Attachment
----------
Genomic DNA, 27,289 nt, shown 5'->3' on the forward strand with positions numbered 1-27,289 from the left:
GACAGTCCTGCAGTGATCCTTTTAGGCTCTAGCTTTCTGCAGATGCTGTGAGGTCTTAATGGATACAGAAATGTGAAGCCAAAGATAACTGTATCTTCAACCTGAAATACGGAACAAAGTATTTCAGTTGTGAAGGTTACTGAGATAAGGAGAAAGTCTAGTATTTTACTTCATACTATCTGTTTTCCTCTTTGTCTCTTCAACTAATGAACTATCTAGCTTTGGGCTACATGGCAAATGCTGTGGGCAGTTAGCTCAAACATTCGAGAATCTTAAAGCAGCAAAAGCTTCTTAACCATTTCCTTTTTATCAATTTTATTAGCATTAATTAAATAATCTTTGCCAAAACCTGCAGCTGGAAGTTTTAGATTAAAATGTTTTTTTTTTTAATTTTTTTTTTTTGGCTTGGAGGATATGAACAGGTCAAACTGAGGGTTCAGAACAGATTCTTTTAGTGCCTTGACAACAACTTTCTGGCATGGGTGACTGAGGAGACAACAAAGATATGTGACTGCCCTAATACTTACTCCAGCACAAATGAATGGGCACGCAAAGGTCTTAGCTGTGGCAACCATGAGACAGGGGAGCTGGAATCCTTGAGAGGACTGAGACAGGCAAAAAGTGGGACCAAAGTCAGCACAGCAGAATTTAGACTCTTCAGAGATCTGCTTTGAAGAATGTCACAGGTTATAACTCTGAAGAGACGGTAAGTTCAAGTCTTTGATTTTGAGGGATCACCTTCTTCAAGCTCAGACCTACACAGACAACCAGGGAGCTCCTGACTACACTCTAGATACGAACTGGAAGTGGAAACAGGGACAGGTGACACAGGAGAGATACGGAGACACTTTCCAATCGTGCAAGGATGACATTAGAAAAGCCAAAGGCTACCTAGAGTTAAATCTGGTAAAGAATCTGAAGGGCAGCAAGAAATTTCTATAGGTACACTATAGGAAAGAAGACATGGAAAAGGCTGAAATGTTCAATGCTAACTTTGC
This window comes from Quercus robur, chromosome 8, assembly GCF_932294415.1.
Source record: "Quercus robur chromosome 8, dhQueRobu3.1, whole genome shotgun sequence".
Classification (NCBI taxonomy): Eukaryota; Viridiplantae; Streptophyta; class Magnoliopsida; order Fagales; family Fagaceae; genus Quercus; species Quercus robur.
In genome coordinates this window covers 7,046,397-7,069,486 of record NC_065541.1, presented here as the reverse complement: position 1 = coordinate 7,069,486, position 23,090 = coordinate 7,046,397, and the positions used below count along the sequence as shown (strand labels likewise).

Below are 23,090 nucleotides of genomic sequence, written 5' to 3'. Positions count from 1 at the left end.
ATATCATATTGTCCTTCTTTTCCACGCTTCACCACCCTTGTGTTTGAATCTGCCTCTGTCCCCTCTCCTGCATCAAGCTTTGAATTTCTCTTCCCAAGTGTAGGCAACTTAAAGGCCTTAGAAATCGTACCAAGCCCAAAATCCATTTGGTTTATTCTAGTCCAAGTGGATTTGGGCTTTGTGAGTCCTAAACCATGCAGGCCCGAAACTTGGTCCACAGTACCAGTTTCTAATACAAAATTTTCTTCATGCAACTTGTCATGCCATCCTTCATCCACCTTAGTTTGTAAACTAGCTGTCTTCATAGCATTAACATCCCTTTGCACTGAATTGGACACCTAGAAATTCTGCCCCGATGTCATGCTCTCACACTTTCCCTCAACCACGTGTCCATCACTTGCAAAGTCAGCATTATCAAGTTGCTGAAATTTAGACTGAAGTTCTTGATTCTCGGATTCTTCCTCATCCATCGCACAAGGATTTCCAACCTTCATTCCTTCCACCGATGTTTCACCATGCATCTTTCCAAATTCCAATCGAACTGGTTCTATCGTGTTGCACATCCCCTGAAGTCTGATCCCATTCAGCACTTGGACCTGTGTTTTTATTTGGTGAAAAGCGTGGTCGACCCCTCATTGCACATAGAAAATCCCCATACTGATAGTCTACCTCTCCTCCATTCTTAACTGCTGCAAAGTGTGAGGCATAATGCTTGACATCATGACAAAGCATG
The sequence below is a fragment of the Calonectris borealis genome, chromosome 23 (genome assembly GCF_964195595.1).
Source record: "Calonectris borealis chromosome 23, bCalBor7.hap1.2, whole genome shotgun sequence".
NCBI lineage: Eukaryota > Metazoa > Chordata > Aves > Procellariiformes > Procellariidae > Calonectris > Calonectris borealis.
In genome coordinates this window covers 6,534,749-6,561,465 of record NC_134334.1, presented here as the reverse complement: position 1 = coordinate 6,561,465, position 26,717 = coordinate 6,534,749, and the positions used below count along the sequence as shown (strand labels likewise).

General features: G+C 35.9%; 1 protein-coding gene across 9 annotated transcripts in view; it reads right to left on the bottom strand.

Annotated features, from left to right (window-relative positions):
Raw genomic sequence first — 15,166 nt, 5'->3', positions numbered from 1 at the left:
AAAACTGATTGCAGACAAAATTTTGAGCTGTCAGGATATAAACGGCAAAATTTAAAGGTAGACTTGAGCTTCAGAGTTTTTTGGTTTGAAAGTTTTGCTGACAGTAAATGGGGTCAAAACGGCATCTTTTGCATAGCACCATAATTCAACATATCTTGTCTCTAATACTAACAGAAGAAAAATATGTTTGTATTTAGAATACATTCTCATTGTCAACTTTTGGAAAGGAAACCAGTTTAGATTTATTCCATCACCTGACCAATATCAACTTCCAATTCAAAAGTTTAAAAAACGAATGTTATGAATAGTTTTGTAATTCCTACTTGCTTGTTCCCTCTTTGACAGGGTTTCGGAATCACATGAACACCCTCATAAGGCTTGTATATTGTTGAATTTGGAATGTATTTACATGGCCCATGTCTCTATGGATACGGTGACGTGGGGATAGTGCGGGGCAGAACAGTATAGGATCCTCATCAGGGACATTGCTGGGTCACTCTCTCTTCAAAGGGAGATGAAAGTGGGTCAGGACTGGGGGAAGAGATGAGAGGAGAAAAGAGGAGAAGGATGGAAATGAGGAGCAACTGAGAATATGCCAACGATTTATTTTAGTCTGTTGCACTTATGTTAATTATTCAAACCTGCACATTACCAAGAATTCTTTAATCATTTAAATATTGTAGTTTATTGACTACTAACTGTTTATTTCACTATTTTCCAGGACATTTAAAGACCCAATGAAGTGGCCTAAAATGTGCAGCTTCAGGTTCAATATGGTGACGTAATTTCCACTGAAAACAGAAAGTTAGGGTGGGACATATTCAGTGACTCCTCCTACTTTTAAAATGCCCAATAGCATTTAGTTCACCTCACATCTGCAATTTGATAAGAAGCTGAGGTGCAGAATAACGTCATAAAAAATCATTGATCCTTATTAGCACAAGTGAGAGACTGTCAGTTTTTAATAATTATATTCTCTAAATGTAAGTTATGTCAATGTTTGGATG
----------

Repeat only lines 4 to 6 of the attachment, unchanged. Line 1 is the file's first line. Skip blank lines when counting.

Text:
Source record: "Quercus robur chromosome 8, dhQueRobu3.1, whole genome shotgun sequence".
Classification (NCBI taxonomy): Eukaryota; Viridiplantae; Streptophyta; class Magnoliopsida; order Fagales; family Fagaceae; genus Quercus; species Quercus robur.
In genome coordinates this window covers 7,046,397-7,069,486 of record NC_065541.1, presented here as the reverse complement: position 1 = coordinate 7,069,486, position 23,090 = coordinate 7,046,397, and the positions used below count along the sequence as shown (strand labels likewise).